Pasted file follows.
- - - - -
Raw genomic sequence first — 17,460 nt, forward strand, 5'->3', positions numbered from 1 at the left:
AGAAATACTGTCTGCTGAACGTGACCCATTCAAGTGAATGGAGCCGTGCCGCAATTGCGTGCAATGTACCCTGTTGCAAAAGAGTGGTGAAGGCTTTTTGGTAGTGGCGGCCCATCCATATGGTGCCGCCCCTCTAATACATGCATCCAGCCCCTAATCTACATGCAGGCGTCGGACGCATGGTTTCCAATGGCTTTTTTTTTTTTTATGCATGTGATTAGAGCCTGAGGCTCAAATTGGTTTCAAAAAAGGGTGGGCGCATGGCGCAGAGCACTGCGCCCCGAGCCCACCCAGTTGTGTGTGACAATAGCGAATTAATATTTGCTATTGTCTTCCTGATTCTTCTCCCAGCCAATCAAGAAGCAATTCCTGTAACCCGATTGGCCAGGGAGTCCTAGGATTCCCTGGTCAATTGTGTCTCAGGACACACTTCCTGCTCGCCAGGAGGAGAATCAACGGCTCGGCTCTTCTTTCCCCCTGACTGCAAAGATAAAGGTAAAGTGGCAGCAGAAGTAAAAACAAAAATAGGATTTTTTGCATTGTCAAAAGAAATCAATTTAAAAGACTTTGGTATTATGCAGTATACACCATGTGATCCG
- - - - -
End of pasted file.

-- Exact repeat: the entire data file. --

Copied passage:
Raw genomic sequence first — 17,460 nt, forward strand, 5'->3', positions numbered from 1 at the left:
AGAAATACTGTCTGCTGAACGTGACCCATTCAAGTGAATGGAGCCGTGCCGCAATTGCGTGCAATGTACCCTGTTGCAAAAGAGTGGTGAAGGCTTTTTGGTAGTGGCGGCCCATCCATATGGTGCCGCCCCTCTAATACATGCATCCAGCCCCTAATCTACATGCAGGCGTCGGACGCATGGTTTCCAATGGCTTTTTTTTTTTTTATGCATGTGATTAGAGCCTGAGGCTCAAATTGGTTTCAAAAAAGGGTGGGCGCATGGCGCAGAGCACTGCGCCCCGAGCCCACCCAGTTGTGTGTGACAATAGCGAATTAATATTTGCTATTGTCTTCCTGATTCTTCTCCCAGCCAATCAAGAAGCAATTCCTGTAACCCGATTGGCCAGGGAGTCCTAGGATTCCCTGGTCAATTGTGTCTCAGGACACACTTCCTGCTCGCCAGGAGGAGAATCAACGGCTCGGCTCTTCTTTCCCCCTGACTGCAAAGATAAAGGTAAAGTGGCAGCAGAAGTAAAAACAAAAATAGGATTTTTTGCATTGTCAAAAGAAATCAATTTAAAAGACTTTGGTATTATGCAGTATACACCATGTGATCCG